There are numerous ways of analysing it musically.

It could be 4/4 3/4 3/4 4/4. Or perhaps the time signature remains in 4/4 (with a bar of 2/4 to set it right) with McCartney singing a hemiola cross-rhythm over the top (Ticket 29). If so it's cool to note the hemiola is in our heads – no one is actually playing a 4/4 beat.

More than just a cool bit, this tiny idea has a big effect on the whole song structure.

Chorus 1 – is fresh because we hear it for the first time
Chorus 2 – is a surprise. We expect to hear the same chorus but instead we get the hemiola
Chorus 3 – is uncertain because we don't know which variation we're going to get (we get chorus 1 again)
Chorus 4 – is a partial surprise because hearing chorus 1,2,1 we are half expecting 2 again. (we get 1 again)

Just a few seconds freshen up the whole chorus section, because it subtly undermines the predictability of the chorus.

Try that in your songs. Throw one tiny spanner into chorus just to keep people on their toes. (Ticket 72).

Monday, 5 January 2015

10:38 Back In The USSR (pt 1) Weird Al McCartney

Back In The USSR was the reason Ringo quit the Beatles, the only track to feature all three remaining members on bass AND drums and a sort of multilayered parody, channeling both on Chuck Berry and the band that plagiarised him – the Beach Boys.

Parody In Arrangement

Taking his initial inspiration from the UK government ad campaign “I'm Backing Britain” McCartney developed a fictional 1st person narrative (Ticket 70) - a Russian singing about how cool life is in an oppressive communist regime set to a rip-roaring US-style track. An uncharacteristically edgy, but unique angle (see Ticket 42).

I wrote that as a kind of Beach Boys parody. And 'Back in the USA' was a Chuck Berry song, so it kinda took off from there

It's tongue in cheek...'Georgia's always on my mind', there's all sorts of little jokes in it...We added Beach Boys style harmonies

The Beach Boys elements (which Mike Love claims credit for) manifest in the bridge and the all-American vocab like “gee”. There is a nod to “Beach Boys style harmonies” but it's caricature rather than careful pastiche – a Mike Love approved bass part, a single high wordless descant and the main melody. No dense Wilson richness, though the Beatles were certainly capable of that).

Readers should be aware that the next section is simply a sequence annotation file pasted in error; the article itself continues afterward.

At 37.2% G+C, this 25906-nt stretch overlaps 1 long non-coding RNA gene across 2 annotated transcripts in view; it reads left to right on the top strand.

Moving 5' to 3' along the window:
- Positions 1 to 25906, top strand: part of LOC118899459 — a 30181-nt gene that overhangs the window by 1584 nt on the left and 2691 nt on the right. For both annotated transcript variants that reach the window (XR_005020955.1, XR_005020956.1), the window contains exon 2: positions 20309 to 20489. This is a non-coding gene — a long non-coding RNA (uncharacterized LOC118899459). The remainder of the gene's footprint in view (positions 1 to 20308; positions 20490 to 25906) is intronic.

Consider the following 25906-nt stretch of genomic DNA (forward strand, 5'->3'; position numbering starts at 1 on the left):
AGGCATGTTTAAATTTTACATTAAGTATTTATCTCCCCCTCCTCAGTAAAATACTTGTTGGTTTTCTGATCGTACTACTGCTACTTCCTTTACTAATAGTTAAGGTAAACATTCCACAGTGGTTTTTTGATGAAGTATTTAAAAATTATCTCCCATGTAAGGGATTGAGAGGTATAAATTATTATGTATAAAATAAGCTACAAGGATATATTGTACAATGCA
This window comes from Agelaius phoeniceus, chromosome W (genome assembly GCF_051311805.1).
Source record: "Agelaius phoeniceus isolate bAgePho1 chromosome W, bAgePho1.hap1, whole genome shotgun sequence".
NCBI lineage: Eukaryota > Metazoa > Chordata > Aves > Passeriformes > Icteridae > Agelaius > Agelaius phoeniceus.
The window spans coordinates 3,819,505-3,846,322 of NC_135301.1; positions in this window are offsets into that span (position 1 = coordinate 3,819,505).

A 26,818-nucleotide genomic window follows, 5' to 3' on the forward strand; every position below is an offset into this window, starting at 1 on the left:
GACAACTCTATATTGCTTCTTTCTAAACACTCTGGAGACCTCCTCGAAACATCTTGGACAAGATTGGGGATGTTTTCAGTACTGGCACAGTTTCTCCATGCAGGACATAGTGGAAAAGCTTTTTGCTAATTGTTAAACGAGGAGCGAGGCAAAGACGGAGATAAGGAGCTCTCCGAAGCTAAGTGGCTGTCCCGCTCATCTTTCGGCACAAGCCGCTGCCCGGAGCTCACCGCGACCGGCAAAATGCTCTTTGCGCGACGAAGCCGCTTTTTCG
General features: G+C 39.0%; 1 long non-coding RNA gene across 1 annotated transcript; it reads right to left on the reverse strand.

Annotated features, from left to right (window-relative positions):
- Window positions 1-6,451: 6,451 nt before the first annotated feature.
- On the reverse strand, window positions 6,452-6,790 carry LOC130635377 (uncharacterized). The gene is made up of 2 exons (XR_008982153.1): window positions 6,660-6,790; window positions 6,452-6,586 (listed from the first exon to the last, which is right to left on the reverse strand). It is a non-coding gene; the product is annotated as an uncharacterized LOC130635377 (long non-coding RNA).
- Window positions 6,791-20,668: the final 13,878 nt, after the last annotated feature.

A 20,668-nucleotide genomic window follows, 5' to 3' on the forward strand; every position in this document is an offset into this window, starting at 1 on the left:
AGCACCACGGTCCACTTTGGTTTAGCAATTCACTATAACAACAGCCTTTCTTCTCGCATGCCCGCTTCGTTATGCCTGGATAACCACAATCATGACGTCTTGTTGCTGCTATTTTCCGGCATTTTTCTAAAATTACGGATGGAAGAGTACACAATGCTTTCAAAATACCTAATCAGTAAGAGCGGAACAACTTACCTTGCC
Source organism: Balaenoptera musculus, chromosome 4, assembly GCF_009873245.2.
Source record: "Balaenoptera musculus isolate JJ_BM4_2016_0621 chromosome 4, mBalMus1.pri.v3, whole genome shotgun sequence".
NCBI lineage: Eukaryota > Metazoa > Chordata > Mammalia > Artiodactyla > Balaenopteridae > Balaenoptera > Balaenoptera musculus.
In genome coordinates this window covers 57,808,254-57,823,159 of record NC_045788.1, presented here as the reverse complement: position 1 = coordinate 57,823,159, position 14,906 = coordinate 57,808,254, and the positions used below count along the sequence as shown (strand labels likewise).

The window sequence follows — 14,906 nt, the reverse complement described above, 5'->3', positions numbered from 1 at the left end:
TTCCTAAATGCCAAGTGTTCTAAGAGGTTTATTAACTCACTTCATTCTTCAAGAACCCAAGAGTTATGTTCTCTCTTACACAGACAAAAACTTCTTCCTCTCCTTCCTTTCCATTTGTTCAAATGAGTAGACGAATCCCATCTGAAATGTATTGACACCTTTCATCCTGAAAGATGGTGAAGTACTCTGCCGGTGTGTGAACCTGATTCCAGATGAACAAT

Parody In Lyrical Structure

Flew in from Miami Beach B.O.A.C.
Didn't get to bed last night
On the way the paper bag was on my knee
Man, I had a dreadful flight
I'm back in the USSR

Verse one is a really strong opening and sets the scene wonderfully with the positive feelings towards Russia being developed in the second verse (Gee it's good to be back home). But it's instructive to look at how McCartney developed the song in direct relation to the template Back In The USA. Because a great parody is not merely 'one song to the tune of another' poking fun at something, but in the hands of a true artist (like Weird Al) uses the lyrical shape and development to inform the lampoon (Ticket 71).

Back In The USA

Oh well, oh well, I feel so good today
We touched ground on an international runway
Jet propelled back home
From over the seas to the U.S.A.

Back In The USSR

Flew in from Miami Beach B.O.A.C.
Didn't get to bed last night
On the way the paper bag was on my knee
Man, I had a dreadful flight
I'm back in the USSR

Notice how Paul copies the first verse by opening with the plane landing

We touched ground on an international runway/Flew in from Miami Beach

expressing his emotional state

I feel so good today/Man, I had a dreadful flight

and naming his home in the last line.

From over the seas to the U.S.A./I'm back in the USSR.

The bridge meanwhile emulates Berry's (place) name-checking

Well the Ukraine girls really knock me out
They leave the west behind
And Moscow girls make me sing and shout
That Georgia's always on my mind

New York, Los Angeles, oh, how I yearned for you
Detroit, Chicago, Chattanooga, Baton Rouge...
From the coast of California to the shores of Delaware Bay

This was something of a Berry trope as he also did it on Sweet Little Sixteen

They're really rockin' in Boston, in Pittsburgh, Pa.
Deep in the heart of Texas and round the 'Frisco Bay
All over St. Louis and down in New Orleans
All the cats wanna dance with Sweet Little Sixteen

which is the track which Brian Wilson 'rewrote' as Surfin' U.S.A.

You'd catch 'em surfin' at Del Mar, Ventura County line
Santa Cruz and Trestle, Australia's Narrabeen
All over Manhattan and down Doheny Way
Everybody's gone surfin' - Surfin' U.S.A.

Which brings us full circle!


Ringo never played Back In The USSR with the Beatles, but he did perform it with these guys...

More on Weird Al's songwriting here and here
Lennon With Chuck Berry
McCartney quotes are mostly from Many Years From Now via Beatles Bible and Beatles Songwriting And Recording Database For more on the Berry/Beach Boys plagiarism see Wikipedia

Thursday, 1 January 2015

Here's Something You Don't See Every Day

(Thank goodness!)

She's still the best one in her row.


(Update - for all those who asked it's from Heartbreakers a 2001 caper-romantic comedy film starring Sigourney Weaver and Jennifer Love Hewitt as a mother-daughter con artist team. Roger Ebert gave it 3 stars and Danny Elfman wrote the theme tune. It also features John Lennon's "Oh My Love").